Might your need to be more successful at building rapport
be met by this management training course
called Skills with People?
Yes if the following are true
- You're don't think you're as successful as you want to be at winning people's trust and cooperation.
- So you'd like to get honest feedback from people about how they feel when they're working with you.
- You've never paid much attention to the art of building rapport with people at work, but it could have an impact on your career, and therefore you're ready to start paying attention to it now.
- You particularly want to be good at building rapport with people you disagree with, because when there's a disagreement you've a tendency to get into argument and conflict.
What you'll take away from this course on building rapport
You'll have the understanding, skills and confidence to create harmony and rapport instead of misunderstanding and conflict. Some people call these rapport-building skills 'soft' skills, though we think this is a misnomer because they actually make it much harder for people to resist your influence and say no to you. These 'soft' skills actually make you tougher and yet more satisfying to deal with.
If so, you can have a FREE exploratory coaching session. It'll give you a foretaste of what you can get from the course. You make no commitment to proceed beyond this until you're sure this training is relevant to your own particular need.
How to accept this offer
Simply contact us for a preliminary chat and to arrange your free exploratory coaching session.
What this session will do for you
In this session we'll aim to give you something practical you can use right away that'll help you handle a difficult situation more successfully at work. All you need do to prepare for this session is think about the kinds of situations you want to be able to handle more successfully.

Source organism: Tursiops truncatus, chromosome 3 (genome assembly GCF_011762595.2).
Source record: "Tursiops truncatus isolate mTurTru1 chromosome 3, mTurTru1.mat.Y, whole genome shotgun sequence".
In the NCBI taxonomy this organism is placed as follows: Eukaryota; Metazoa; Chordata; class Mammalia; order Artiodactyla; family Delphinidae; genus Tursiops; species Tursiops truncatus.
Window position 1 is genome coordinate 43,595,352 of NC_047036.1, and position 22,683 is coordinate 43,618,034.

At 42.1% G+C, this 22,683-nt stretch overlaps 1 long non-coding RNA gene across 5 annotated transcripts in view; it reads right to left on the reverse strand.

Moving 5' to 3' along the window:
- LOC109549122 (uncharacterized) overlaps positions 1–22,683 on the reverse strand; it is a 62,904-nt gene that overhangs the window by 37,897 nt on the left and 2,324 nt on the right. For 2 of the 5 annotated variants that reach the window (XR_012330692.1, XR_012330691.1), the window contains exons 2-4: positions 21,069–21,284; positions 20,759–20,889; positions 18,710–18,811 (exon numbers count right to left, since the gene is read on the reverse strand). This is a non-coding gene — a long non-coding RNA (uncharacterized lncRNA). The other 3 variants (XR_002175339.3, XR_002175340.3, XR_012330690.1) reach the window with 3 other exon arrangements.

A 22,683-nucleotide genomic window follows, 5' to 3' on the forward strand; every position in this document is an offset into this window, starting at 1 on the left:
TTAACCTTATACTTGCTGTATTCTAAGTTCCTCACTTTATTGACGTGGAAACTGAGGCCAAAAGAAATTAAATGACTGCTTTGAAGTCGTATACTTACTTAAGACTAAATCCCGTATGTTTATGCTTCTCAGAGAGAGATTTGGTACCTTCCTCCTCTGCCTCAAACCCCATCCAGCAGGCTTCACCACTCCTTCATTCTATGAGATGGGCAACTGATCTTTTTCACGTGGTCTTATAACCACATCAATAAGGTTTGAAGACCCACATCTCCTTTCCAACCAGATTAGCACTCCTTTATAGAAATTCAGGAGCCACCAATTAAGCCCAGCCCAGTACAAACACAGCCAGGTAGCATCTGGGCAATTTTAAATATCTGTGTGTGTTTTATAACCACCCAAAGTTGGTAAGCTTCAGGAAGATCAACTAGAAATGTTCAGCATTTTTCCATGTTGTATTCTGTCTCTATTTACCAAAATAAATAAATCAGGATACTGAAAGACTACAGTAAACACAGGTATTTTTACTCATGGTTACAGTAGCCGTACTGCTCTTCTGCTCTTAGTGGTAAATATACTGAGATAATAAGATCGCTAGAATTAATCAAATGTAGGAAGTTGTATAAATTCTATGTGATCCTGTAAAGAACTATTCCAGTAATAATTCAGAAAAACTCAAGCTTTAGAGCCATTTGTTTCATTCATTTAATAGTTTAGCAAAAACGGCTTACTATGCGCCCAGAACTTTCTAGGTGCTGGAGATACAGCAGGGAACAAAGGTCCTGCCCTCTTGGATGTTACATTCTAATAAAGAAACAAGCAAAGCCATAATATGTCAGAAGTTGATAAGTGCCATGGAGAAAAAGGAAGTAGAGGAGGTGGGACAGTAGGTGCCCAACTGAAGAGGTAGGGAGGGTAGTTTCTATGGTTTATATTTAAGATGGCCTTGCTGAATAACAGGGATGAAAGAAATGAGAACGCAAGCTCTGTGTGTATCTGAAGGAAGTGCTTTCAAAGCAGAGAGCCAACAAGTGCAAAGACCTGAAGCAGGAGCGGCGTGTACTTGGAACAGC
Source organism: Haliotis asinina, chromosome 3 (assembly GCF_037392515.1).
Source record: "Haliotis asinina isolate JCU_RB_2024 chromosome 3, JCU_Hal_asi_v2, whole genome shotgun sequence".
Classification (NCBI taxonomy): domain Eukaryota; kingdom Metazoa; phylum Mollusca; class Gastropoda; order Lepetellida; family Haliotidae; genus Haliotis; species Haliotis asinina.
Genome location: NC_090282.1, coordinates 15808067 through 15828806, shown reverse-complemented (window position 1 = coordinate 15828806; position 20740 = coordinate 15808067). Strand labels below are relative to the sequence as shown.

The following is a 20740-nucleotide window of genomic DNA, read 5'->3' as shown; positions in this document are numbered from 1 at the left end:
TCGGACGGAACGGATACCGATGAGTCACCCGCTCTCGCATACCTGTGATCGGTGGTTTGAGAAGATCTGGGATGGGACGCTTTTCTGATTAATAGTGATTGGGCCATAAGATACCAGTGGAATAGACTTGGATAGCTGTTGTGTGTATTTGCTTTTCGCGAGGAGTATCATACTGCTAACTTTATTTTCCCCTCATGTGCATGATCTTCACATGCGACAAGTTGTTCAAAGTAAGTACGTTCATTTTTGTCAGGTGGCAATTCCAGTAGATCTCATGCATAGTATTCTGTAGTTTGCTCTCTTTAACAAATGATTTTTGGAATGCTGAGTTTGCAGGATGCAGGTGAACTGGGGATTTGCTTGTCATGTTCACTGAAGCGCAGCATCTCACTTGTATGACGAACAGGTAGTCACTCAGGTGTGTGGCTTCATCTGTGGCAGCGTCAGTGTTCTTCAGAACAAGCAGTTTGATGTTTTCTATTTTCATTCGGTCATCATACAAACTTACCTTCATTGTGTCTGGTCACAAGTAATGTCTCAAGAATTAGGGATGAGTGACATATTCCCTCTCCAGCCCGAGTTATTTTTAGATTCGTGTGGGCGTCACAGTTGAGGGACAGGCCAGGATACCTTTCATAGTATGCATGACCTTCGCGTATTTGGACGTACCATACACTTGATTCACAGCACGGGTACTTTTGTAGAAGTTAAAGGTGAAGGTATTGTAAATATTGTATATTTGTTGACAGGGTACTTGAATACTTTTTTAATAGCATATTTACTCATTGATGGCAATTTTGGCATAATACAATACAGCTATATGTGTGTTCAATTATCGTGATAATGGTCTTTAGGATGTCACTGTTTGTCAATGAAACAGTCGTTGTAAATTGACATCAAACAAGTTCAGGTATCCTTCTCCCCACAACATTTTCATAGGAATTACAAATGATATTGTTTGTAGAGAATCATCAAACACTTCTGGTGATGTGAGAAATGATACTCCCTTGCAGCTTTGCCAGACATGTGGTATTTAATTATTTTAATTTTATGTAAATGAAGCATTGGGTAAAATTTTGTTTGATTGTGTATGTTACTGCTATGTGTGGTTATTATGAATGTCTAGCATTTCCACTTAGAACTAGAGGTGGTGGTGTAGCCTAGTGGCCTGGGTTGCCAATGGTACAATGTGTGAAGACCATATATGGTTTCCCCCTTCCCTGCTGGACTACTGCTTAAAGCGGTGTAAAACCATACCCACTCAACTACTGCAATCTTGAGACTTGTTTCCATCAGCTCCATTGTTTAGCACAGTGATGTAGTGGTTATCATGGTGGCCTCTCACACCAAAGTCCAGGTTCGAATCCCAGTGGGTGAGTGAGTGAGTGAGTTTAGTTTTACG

You'll find answers to many of your questions about the content and method of this course under FAQs (in the main menu above).
How the skills you'll practise on this course
will enable you to be much more successful
at building rapport
Two skills that are crucial for building rapport
People are difficult to handle when their negative emotions are aroused. If you don’t know how to handle emotion you're likely to lose rapport. Trust deteriorates. Misunderstandings arise. Relationships get damaged. In this atmosphere it is very hard to achieve what you want. The key regaining rapport is emotional intelligence, which boils down to mastering two crucial skills, empathy and assertiveness. Helping you master these two skills is our main objective on the Skills with People course.
To illustrate the two rapport-building skills here are two examples of a brief phone conversation. The first is without the two crucial skills. The second is with them. The comparison shows how much more honest and yet harmonious and successful these skills enable you to be in building rapport and creating affinity.
First example - a conversation WITHOUT the two crucial skills
Anita is phoning Steve because she urgently needs his help. Steve is normally cooperative, but right now he is in the middle of a crisis. As you read the dialogue try to sense how successful Anita was being at building rapport:-
ANITA: Good morning, Steve. Anita here.
STEVE: Good morning, Anita. What can I do for you?
ANITA: That information I asked you for last week – how’s it coming along?
STEVE: Sorry. Haven’t had a moment to think about it. I’ll get on to it as soon as I can.
ANITA: You said I could have it this week.
STEVE: I know, but there’s a bit of a crisis on here.
ANITA: When will I be able to have it?
STEVE: Hard to say.
ANITA: Can’t you give me a date?
STEVE: Afraid not. You’ll just have to leave it with me. I’ll get on to it as soon as I can, okay?
A comment on the first example
Anita's aware she's just failed to build rapport with Steve. She's aware that as a result of this conversation their relationship is even more distant than it was before. She's also aware of feelings beneath the surface of the conversation, but she's held back by an old mental habit, a belief she has held deep down for as long as she can remember: “My feelings are not to be trusted. I must hide them or people won’t like me.” As a result she keeps her distance and fails to build rapport with Steve.
But suppose she could replace that belief with this one: “I can trust my feelings because they alert me when something's wrong, and if I express them honestly others will take me seriously.”